Even if the president shot someone in the street, he or she would likely be impeached before facing criminal charges.
The Senate and House Intelligence Committee investigations
Both the Senate and House are pursuing wide-ranging investigations that cover more ground than the justice department investigation. The congressional inquiries are looking into the Russian interference in the 2016 election, and possible ties between the Trump campaign and Russian officials, the circumstances surrounding Comey's firing, and leaks of classified information.
While Mueller and the FBI's investigations will be conducted behind closed doors, the congressional investigators can hold public hearings.
While Congress doesn't have any power to prosecute, if the committees uncover criminal activity, Congress can hold a vote to impeach the president.
"Ultimately, the president's jeopardy isn't so much legal - it's political," Griffin said.
The House would vote to impeach the president, which is akin to an accusation. Then, the house would act as the prosecution in a senate trial. It's up to senators to decide a president's guilt.
But many say that without a majority of Democrats in Congress, impeachment would be unlikely.
"There's not going to be an impeachment at this point, in this Congress, unless fellow Republicans get really sick of him and there's no sign that that's happening," Charles Fried, a law professor at Harvard and former solicitor general under President Ronald Reagan, told Business Insider.
The Senate Judiciary and House Oversight and Government Reform Committees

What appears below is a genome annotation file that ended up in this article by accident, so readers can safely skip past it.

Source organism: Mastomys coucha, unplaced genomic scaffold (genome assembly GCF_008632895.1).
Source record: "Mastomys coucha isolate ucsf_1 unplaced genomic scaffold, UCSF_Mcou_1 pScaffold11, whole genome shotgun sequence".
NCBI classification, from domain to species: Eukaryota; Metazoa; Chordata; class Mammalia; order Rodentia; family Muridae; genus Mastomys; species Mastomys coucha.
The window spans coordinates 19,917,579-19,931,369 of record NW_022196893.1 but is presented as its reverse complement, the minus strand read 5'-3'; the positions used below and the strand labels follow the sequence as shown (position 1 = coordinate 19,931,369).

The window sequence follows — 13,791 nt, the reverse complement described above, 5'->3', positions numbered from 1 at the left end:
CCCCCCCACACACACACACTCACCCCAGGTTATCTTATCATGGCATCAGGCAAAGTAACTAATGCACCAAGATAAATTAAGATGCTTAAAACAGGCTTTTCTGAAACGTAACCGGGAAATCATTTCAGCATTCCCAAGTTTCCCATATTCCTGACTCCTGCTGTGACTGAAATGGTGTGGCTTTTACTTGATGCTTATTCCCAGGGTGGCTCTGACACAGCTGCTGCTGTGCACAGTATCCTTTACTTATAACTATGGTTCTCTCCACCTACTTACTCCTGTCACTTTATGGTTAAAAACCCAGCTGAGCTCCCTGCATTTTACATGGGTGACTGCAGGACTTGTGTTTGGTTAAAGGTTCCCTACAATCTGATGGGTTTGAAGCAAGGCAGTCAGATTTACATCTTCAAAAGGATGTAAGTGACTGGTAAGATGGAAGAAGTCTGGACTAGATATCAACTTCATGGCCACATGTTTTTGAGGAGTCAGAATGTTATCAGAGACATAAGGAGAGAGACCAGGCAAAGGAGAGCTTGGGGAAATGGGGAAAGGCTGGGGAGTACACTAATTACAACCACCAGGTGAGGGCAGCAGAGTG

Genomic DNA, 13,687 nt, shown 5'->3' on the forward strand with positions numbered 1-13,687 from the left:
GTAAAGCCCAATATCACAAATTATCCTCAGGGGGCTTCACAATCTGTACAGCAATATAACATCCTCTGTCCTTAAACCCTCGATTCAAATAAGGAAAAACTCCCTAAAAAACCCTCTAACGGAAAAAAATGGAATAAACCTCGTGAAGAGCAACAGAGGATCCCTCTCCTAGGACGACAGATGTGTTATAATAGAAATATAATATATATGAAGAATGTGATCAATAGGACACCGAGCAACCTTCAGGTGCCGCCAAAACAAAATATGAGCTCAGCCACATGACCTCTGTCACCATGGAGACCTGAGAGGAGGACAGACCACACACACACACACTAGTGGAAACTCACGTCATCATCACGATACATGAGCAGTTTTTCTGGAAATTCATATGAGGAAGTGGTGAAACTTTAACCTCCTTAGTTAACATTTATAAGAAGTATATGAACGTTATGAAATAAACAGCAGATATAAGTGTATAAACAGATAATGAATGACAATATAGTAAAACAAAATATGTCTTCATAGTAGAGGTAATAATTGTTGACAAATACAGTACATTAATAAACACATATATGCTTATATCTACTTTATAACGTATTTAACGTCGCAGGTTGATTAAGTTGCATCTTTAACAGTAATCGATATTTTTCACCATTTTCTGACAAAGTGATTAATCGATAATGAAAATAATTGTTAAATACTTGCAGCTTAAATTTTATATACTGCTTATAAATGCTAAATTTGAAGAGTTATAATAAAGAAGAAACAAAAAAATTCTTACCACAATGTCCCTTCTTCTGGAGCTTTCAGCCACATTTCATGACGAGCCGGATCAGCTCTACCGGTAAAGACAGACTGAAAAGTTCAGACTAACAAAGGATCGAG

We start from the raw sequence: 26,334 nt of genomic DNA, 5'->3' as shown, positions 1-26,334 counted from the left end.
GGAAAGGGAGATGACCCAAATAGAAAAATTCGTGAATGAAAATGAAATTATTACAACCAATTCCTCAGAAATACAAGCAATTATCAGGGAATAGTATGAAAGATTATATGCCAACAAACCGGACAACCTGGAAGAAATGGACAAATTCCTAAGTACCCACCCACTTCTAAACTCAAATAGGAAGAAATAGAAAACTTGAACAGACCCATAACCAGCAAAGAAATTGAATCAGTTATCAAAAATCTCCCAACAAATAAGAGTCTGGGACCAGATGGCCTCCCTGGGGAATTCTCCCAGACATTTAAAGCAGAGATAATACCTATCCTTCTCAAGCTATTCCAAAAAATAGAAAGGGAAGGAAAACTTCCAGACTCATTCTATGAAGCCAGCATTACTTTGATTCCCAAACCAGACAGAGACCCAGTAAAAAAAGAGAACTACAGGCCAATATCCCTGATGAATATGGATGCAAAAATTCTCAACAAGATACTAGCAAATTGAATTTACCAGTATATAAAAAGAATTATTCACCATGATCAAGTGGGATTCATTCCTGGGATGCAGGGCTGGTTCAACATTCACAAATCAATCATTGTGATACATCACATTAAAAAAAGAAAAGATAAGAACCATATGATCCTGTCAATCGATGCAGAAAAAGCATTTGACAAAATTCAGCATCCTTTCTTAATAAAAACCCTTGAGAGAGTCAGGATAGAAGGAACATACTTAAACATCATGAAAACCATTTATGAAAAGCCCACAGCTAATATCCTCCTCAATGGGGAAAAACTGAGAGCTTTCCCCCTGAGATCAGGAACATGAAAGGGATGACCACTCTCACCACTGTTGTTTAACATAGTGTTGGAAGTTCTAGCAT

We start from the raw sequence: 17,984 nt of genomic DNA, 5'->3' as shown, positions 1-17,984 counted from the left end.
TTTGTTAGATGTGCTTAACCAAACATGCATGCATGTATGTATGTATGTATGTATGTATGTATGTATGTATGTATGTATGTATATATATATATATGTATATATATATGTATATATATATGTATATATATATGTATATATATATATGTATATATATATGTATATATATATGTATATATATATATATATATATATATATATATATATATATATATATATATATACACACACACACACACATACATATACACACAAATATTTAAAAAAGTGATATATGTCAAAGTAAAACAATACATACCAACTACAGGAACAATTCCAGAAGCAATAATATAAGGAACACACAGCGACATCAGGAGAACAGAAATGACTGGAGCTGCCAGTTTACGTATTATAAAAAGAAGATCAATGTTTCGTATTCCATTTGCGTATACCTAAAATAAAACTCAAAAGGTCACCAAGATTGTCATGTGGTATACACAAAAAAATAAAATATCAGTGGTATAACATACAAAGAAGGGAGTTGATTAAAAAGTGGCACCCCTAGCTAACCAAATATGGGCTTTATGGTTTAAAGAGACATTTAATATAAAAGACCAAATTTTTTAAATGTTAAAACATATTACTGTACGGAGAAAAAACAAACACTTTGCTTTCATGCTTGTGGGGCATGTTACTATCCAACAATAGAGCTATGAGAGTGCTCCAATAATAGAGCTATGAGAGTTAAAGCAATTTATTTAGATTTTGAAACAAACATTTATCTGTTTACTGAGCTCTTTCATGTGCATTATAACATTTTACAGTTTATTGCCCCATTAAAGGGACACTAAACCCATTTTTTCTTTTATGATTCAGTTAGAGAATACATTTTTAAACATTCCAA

Two other Senate and House committees - the Senate Judiciary and House Oversight and Government Reform committees - are also investigating whether Trump committed obstruction of justice when he asked Comey to drop the FBI's investigation into Flynn and his subsequent firing of Comey.
Obstruction of justice occurs when someone acts with corrupt intent while attempting to intervene in the administration of justice.
In addition, the committees are looking into Flynn's ties to foreign powers, including Russia.
Like with the intelligence committee investigations, these inquiries could lead to more public hearings and, if Congress concludes that Trump broke the law, it could lead to impeachment.
No end in sight
Despite the hearings, revelations, and leaks, it will likely be a long time before any conclusions are drawn from the investigations, Griffin says.
"A white-collar case of this type, even without the national-security dimensions, the international financial evidence, the context of electoral politics, would ordinarily take years for federal agents to investigate," Griffin said, adding that this case involves more urgency and resources than others.
"It will be months, maybe even years, before they reach any definitive conclusions."
But the length of the investigations could create its own obstacle.
"Presumably, the White House could at some point say, 'You've had a year, you've had two years, it's over,'" Briffault said.
And the fact that so many investigations are being pursued simultaneously will likely complicate matters.
"It is unfortunate because they'll get in each other's way," Fried said.
Ideally, he said, there would be "one bipartisan select committee of congressmen and senators."
But Republican lawmakers are far from agreeing to the creation of a special committee, so it's no surprise there are so many investigators on the Hill.
"Everybody wants to get into the act - it is Washington," Fried said.